May 18, 2022 | Premium Service | As the Federal Open Market Committee raises interest rates and ends the massive purchases of securities under quantitative easing or QE, the liquidity is running out of the global capital markets. Readers of The Institutional Risk Analyst know how this movie ends. Bond spreads are widening and new issue volumes are falling like a rock. The vast output gap in global GDP caused by the Ukraine War is being exacerbated by the FOMC’s actions, only confirming our view that deflation remains the key risk to the US economy as 2022 progresses.
Even as new bond issuance volumes are falling, spreads on high-yield securities are rising, a danger sign for the US economy and also the equity markets. Once HY credit spreads rise above 500bp over the Treasury curve, this indicates that the capital markets are not functioning properly. The sharp increase in credit spreads since January 2022 has resulted in a decline in equity valuations, wiping out trillions of dollars in aggregate paper wealth.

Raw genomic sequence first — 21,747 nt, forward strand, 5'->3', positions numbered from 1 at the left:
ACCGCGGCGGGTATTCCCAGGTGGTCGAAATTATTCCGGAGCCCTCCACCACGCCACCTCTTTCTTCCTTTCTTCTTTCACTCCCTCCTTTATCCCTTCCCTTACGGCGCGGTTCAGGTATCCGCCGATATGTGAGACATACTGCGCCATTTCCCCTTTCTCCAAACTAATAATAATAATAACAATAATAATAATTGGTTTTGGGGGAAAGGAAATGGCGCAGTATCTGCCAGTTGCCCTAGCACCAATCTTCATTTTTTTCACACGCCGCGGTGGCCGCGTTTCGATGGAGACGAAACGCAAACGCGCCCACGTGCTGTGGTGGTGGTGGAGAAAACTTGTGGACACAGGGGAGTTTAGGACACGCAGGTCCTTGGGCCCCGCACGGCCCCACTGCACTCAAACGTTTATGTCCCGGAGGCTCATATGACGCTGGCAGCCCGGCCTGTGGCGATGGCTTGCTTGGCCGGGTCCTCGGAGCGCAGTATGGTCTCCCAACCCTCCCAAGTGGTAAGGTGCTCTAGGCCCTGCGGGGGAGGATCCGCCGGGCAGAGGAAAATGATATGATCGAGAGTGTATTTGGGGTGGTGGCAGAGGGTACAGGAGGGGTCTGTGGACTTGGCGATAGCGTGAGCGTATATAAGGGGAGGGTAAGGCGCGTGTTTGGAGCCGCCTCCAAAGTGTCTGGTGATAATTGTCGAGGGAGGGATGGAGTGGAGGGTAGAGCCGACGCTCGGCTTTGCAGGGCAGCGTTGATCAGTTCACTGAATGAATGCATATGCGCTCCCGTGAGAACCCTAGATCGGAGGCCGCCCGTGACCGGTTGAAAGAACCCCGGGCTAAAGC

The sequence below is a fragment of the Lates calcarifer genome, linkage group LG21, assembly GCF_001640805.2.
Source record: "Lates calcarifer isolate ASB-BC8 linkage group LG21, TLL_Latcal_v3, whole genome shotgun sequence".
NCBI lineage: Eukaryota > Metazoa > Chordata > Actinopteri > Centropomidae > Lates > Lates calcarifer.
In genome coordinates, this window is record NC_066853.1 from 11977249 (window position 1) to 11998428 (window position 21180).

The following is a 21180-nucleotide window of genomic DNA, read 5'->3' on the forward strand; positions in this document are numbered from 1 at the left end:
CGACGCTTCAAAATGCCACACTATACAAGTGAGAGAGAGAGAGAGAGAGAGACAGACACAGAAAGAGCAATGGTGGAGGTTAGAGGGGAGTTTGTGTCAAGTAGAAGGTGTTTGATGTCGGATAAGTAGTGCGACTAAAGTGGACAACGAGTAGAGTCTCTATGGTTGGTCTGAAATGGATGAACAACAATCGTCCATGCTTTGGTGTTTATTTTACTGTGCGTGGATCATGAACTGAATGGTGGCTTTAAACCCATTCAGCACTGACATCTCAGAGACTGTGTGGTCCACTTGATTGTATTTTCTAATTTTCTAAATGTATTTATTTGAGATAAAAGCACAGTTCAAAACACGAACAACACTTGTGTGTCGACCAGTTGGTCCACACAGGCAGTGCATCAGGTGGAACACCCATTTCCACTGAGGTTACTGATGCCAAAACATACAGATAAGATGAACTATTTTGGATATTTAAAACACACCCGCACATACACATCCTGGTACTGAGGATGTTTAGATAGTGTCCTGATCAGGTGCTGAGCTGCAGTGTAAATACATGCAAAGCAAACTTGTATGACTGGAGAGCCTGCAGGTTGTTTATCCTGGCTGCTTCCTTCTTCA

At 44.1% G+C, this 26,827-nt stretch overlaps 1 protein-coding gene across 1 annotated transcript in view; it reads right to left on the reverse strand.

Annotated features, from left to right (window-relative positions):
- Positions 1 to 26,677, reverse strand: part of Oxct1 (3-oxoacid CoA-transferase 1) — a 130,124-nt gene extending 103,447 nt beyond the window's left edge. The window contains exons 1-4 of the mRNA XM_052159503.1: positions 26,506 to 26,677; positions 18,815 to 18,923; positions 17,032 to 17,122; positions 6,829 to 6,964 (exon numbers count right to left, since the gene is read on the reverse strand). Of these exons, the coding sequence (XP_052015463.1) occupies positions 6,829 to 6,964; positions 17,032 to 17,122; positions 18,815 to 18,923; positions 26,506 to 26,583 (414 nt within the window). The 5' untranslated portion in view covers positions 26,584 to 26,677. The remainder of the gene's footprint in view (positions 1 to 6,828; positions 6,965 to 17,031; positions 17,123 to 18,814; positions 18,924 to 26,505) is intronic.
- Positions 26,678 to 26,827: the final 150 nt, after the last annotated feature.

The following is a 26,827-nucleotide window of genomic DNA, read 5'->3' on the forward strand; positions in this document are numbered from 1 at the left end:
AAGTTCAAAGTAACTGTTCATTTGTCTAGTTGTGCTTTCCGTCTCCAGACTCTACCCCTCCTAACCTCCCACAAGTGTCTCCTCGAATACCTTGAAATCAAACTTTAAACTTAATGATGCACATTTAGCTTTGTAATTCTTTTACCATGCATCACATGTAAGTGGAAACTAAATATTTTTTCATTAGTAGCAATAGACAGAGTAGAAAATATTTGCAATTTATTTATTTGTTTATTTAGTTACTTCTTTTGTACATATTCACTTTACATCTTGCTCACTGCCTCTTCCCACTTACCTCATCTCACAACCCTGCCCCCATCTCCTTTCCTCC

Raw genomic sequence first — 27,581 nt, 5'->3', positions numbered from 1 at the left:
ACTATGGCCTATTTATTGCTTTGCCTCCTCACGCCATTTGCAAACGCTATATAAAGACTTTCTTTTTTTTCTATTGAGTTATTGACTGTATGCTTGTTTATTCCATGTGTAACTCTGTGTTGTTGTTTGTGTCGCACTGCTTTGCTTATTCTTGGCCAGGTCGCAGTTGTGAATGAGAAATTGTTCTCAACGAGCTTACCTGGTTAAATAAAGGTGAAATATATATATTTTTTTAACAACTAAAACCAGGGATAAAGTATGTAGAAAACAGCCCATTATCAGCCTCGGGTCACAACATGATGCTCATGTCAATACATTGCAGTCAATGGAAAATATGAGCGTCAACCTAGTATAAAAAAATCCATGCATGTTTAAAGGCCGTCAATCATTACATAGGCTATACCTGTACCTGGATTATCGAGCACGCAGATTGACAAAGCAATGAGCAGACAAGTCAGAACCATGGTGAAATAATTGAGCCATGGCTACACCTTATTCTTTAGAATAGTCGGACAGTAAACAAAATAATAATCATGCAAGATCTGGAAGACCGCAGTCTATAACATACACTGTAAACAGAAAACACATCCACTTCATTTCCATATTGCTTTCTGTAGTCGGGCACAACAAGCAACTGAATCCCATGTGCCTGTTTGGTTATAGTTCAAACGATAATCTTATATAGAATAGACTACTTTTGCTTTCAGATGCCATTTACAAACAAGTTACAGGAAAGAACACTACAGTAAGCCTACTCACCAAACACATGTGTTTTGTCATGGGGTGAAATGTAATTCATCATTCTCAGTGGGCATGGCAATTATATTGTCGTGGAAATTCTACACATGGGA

The 3.5 trillion yen (about $27 billion) loss by the Softbank (SFTBY) Vision Fund illustrates the losses being taken by many investors that foolishly deployed cash into various crypto frauds and aspirational stocks, both public and private. Below we discuss how these negative trends are likely to affect specific sectors as the year progresses.